The Spoleto Festival is supposed to be about something life-affirming; at least that’s what someone says at the opening ceremonies.
I’ve generally thought of that as just a generalization handily trotted out. Yeah, yeah, of course the arts are life-affirming, except for completely nihilistic works.
Although we hinted at it yesterday, that sunny, breezy beautiful opening day wasn’t the time to bring up the theme that has already emerged in the festival: death. Now it’s not all bad because while it may be about slipping off this mortal coil and the fragility and briefness of this life, it is also, yep, life-affirming.
To repeat a few things from yesterday: this year’s festival is dedicated to its first chairman Ted Stern, who died in January at 100; this is choral music director Joe Flummerfelt’s last festival; and chamber music series founder Charles Wadsworth will give his final public performance at the festival.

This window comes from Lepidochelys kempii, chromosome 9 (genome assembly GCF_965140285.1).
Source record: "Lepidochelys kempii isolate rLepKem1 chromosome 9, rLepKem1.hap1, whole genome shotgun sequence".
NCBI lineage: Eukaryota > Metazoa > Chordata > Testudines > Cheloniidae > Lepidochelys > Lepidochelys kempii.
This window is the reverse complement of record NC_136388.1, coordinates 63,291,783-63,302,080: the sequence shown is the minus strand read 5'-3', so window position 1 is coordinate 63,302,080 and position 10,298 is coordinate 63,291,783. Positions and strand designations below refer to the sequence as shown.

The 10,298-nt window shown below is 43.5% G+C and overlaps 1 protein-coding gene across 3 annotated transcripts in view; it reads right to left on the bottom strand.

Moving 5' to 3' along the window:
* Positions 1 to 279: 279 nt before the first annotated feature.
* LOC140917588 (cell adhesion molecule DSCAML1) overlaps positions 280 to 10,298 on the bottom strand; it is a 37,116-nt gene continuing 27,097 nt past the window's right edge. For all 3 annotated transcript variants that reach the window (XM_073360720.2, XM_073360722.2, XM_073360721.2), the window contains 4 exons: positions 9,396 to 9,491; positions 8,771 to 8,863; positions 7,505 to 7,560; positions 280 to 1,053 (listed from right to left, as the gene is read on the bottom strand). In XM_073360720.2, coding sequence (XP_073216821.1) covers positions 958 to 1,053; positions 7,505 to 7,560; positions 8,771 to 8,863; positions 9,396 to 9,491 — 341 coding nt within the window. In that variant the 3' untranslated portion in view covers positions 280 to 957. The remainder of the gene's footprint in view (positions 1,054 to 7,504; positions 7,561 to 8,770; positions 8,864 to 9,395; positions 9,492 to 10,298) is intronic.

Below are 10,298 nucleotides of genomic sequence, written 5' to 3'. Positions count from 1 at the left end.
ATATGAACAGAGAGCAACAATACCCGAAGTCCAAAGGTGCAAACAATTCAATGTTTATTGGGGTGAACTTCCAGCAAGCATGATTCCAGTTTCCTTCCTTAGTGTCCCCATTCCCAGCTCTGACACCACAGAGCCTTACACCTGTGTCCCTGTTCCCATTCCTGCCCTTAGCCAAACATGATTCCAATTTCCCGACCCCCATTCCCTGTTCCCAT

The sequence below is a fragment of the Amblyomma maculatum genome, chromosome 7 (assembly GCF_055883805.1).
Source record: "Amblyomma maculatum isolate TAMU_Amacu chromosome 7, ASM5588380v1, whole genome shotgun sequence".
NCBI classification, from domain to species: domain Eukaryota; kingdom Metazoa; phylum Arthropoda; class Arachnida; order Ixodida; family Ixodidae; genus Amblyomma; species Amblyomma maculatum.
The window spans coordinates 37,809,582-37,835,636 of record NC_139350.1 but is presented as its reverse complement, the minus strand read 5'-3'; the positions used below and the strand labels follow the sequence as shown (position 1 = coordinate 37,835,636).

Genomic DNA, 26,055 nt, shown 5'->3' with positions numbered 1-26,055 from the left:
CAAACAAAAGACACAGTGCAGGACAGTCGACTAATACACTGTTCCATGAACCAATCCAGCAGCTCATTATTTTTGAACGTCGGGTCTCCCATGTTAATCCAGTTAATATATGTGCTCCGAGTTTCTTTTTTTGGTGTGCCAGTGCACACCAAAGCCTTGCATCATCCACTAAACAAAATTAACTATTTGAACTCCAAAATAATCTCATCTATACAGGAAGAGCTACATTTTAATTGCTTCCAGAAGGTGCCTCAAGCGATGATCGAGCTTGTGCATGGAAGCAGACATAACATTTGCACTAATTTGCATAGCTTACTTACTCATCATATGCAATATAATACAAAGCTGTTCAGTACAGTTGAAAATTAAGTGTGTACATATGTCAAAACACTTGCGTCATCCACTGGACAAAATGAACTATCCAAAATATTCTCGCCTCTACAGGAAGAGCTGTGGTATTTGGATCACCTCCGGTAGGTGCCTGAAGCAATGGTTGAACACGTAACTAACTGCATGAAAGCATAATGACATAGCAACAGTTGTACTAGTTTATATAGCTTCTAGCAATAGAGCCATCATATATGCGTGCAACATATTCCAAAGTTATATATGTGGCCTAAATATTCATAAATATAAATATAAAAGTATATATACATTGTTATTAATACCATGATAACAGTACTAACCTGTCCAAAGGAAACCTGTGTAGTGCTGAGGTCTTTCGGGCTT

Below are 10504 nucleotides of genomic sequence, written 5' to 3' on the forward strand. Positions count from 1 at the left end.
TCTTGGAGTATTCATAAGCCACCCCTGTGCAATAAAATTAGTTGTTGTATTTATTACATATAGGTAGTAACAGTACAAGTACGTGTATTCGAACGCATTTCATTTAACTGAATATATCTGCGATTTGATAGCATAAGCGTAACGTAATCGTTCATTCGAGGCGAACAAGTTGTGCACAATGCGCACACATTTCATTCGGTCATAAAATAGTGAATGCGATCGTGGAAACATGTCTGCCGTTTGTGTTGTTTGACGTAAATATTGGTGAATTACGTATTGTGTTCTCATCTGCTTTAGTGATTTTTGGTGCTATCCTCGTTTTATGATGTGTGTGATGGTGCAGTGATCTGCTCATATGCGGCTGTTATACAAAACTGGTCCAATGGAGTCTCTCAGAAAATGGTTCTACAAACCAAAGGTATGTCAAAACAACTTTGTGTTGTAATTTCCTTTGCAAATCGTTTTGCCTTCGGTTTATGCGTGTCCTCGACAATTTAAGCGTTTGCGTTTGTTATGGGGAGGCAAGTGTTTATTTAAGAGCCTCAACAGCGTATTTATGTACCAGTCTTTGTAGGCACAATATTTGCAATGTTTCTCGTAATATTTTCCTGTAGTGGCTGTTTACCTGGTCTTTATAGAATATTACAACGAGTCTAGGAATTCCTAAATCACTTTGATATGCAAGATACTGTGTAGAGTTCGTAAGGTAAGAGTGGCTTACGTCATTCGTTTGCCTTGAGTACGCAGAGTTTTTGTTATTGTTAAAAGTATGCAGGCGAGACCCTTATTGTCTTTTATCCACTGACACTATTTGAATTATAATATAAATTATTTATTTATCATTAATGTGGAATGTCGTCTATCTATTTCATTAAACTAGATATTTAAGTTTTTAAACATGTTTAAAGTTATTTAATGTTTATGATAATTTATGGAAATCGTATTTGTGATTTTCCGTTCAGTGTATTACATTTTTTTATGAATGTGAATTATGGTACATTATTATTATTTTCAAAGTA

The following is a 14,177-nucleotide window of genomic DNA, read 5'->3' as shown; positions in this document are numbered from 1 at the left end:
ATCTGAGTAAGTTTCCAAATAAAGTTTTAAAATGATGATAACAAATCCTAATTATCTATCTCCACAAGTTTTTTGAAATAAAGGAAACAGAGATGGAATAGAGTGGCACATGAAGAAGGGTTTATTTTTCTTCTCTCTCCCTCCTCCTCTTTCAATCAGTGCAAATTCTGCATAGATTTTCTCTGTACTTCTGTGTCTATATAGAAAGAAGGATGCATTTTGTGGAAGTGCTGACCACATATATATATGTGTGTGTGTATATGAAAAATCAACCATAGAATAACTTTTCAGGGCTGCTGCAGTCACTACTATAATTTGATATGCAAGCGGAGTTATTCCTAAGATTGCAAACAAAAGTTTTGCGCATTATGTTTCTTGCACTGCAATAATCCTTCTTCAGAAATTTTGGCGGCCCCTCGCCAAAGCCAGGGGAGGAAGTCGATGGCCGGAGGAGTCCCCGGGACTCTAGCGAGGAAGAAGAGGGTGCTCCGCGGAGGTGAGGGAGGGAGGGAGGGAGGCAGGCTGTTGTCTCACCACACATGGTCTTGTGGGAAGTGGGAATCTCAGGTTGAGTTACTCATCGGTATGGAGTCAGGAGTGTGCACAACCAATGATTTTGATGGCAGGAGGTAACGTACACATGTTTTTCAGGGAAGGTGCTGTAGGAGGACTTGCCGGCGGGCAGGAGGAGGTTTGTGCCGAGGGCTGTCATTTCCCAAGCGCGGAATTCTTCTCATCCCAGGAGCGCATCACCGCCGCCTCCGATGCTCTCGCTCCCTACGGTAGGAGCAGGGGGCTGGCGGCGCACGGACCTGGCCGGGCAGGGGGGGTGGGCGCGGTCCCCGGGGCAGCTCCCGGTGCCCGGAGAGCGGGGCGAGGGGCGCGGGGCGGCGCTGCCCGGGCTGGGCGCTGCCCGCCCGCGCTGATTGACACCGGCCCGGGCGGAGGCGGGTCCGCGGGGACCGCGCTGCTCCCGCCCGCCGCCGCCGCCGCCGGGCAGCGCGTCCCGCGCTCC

The opening chamber concert featured the monumental Quintet in C Major by Schubert with two cellos to make it darker. This was Schubert’s last work, written just two months before he died at 31 in 1828. Talk about the fragility of life and the unfairness; Schubert wasn’t considered a very important composer during his life and this quintet wasn’t performed until 32 years after his death. Schubert knew death wasn’t far off and this can be heard in the works from his final and finest few years.
In the opera Matzukaze, death is more obvious when the ghosts of two sisters appear to a traveling monk. The 2011 opera by leading Japanese composer Toshio Hosokawa had its U.S. premiere Friday night in an original production by the festival in conjunction with the Lincoln Center Festival. The ghosts in Matzukaze are not the quiet sort — they’re sopranos. The opera set on a sea coast took on added significance when just months after it was written, Japan was hit by a deadly earthquake and tsunami.